China launches space mission with first woman astronaut
China has launched its latest manned space mission - whose crew includes its first female astronaut, Liu Yang.
The Shenzhou-9 capsule rode to orbit atop a Long March rocket from the Jiuquan spaceport on the edge of the Gobi desert.
Ms Liu and her two male colleagues are heading to the Tiangong space lab.
They will spend over a week living and working on the 335km-high vessel, testing new systems and conducting a number of scientific experiments.
Before leaving, the crew were presented to Communist Party officials, VIPs and the media.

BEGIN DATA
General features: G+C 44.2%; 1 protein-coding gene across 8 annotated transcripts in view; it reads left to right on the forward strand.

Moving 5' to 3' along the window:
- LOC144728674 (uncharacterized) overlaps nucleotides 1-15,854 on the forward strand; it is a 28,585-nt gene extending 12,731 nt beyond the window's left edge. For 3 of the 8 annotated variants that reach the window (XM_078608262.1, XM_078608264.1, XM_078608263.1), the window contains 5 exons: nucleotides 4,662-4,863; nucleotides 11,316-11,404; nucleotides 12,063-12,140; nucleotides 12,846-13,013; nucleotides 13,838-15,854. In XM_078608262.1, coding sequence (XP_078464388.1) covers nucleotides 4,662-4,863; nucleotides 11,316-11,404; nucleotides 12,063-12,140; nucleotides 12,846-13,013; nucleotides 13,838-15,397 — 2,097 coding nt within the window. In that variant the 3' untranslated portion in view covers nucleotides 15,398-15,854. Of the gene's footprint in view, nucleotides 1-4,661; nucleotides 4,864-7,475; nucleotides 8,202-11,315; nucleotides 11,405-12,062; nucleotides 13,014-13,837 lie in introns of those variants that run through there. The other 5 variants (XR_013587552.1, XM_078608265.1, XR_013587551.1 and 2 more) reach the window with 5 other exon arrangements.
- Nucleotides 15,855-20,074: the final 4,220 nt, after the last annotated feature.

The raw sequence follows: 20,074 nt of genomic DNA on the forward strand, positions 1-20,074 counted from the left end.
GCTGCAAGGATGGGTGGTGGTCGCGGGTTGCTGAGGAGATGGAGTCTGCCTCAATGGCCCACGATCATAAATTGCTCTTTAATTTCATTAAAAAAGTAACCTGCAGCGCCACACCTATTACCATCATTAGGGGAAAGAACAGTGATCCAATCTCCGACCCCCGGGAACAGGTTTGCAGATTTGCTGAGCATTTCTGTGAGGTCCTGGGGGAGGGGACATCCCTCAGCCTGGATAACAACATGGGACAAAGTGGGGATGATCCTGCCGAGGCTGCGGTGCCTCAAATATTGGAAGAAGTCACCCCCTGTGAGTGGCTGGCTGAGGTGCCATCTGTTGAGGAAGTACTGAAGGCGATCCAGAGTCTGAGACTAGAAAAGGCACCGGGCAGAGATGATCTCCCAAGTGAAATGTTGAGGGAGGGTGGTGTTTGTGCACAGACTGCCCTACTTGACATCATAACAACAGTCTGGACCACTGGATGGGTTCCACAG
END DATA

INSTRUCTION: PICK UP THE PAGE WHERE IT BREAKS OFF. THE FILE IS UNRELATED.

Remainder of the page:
Wearing their flight suits and sitting behind glass, they waved and smiled.
"We will obey orders, listen to directions and be calm; and co-ordinate together to successfully complete China's first manned rendezvous and docking mission," said Commander Jing Haipeng.
China's top legislator, Wu Bangguo, wished them well and told them: "We are expecting your safe return."
The Shenzhou-9 spacecraft lifted off on schedule at 18:37 local time (10:37 GMT; 11:37 BST).
All systems appeared to function normally and eight minutes later, the spacecraft had entered orbit. Very shortly after Shenzhou-9 had unfurled its solar panels.